Peter denies Jesus during the Jewish trial at cockcrow, around 3 AM (14.72)
Jesus is brought before Pilate at “early morning,” dawn (15:1)
Jesus is crucified on “the third hour;” i.e. 9 AM (15:25)
Darkness descends on “the sixth hour” - 12 PM (15:33)
Jesus screams and dies on “the ninth hour,” 3 PM (15:34-37)

We might extend this to earlier parts of the narrative: we could imagine the Last Supper in Mark occurring in 6 PM (cf. 14:17), Jesus and disciples going to Gethsemane in 9 PM, and Jesus being arrested at midnight. All in all, his story seems to envision a twenty-four hour period broken up neatly into roughly three-hour segments. Some would even argue that Mark gives a subtle cue to the audience to what he will do during Jesus’ apocalyptic discourse in chapter 13:

“Therefore stay awake—for you do not know when the master of the house will come, in the evening, or at midnight, or when the rooster crows, or in the morning—lest he come suddenly and find you asleep. And what I say to you I say to all: Stay awake.”

There’s a theory that the early Christians commemorated the Passion annually during the Jewish Passover, when they held a twenty-four hour vigil in which they retold and relived the events surrounding Jesus’ death. The suggestion is, that Mark’s narrative was influenced by such a liturgical memory. Which explains the three-hour intervals in his gospel and his almost-continual references to Scripture in that part of the narrative: the historical reality is adapted and retold in the language of the Old Testament, in a liturgical context.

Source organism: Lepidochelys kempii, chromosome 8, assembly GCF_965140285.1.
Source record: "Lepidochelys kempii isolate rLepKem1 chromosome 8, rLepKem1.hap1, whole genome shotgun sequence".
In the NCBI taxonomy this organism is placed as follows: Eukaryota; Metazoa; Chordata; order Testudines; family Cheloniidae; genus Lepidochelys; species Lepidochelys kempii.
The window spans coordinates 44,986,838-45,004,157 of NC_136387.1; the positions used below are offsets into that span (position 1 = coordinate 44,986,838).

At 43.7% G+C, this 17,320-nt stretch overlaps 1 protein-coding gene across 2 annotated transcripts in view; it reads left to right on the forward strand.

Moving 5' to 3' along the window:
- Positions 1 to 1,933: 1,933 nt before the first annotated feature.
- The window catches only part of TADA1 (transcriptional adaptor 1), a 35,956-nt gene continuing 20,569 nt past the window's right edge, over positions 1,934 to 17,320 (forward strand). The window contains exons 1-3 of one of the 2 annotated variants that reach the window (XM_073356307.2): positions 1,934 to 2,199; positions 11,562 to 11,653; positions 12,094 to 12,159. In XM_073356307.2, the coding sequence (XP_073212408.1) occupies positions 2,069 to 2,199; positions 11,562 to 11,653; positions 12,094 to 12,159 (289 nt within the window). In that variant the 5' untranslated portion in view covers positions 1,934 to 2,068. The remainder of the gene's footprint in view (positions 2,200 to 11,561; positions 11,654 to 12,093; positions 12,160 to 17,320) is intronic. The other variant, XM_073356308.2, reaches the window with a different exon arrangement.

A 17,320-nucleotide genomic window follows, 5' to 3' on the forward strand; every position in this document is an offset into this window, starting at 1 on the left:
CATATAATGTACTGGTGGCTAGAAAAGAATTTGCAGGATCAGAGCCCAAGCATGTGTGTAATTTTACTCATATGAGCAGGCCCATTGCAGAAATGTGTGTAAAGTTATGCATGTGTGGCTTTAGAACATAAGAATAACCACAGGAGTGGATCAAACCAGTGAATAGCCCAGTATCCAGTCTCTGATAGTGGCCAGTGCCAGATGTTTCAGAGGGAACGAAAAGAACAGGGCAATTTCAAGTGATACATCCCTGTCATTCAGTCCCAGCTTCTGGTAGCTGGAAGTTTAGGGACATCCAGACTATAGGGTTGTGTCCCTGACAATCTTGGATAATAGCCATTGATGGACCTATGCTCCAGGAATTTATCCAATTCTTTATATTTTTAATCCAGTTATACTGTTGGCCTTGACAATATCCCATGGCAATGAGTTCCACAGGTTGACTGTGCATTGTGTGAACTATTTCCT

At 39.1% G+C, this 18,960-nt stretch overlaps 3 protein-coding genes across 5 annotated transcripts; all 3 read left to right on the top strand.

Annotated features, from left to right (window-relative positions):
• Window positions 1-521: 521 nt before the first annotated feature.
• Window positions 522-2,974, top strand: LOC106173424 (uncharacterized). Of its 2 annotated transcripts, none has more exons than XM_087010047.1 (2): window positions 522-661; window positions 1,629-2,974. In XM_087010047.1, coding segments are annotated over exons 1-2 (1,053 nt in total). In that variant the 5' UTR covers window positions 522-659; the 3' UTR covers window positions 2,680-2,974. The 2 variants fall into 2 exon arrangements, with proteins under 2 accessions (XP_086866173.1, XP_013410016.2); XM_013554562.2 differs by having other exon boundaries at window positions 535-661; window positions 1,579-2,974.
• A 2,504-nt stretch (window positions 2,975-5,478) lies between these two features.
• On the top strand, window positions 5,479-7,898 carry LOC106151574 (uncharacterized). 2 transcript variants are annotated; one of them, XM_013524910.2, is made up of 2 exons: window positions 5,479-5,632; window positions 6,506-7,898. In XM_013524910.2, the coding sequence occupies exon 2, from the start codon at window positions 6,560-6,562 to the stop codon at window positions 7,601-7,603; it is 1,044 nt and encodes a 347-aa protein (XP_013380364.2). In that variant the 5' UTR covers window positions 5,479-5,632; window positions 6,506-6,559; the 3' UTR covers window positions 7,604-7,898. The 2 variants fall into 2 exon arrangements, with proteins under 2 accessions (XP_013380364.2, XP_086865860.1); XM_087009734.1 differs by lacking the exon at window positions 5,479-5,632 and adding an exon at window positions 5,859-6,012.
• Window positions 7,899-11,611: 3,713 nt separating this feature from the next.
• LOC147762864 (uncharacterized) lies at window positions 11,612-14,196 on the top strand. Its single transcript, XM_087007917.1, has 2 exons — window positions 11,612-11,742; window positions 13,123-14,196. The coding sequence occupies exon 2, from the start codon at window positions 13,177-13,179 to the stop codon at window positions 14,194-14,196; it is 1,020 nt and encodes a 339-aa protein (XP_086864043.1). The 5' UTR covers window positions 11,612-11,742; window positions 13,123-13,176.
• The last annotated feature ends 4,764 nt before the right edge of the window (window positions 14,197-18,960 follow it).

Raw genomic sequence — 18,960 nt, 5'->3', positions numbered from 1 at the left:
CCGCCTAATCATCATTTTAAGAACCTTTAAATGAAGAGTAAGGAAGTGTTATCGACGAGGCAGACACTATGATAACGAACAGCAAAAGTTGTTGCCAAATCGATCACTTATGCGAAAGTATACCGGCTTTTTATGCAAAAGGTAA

Anyone familiar with the Liturgy of the Hours (particularly the older one) would of course be familiar with the hours like Matins, Terce, Sext, None or Vespers. Which is actually derived from Jewish practice. In other words, something like that is happening here.


There is a greater discrepancy: Mark, with Matthew and Luke, have Jesus gathering to eat the Passover Meal (Mark 14:12-18), and yet John has Jesus being crucified on the Day of Preparation–before the Passover Lambs were slaughtered and before the Passover could therefore be prepared! (see John 13:1; 18:28; 19:42) So–did Jesus die when the Passover lambs were being slaughtered in the temple (as John would have it) or after eating the Passover (as the Synoptics claim)?

I’d go with John–the emphasis on getting the bodies down from the Cross just makes more sense if the Passover is not yet celebrated. But the Synoptics are making the point that the Last Supper was to replace the Passover meal.

This is why the Gospels are not modern critical biographies, but are theological biographies and Gospels–they are making theological points, to support the Gospel that Christ brought us. And often the precise historical details are not available any longer–and perhaps had been lost to the authors as well. Remember that even the great Classical historians often supplied many speeches and interesting details–because “something like that happened, even if we don’t have a good record of it just now.”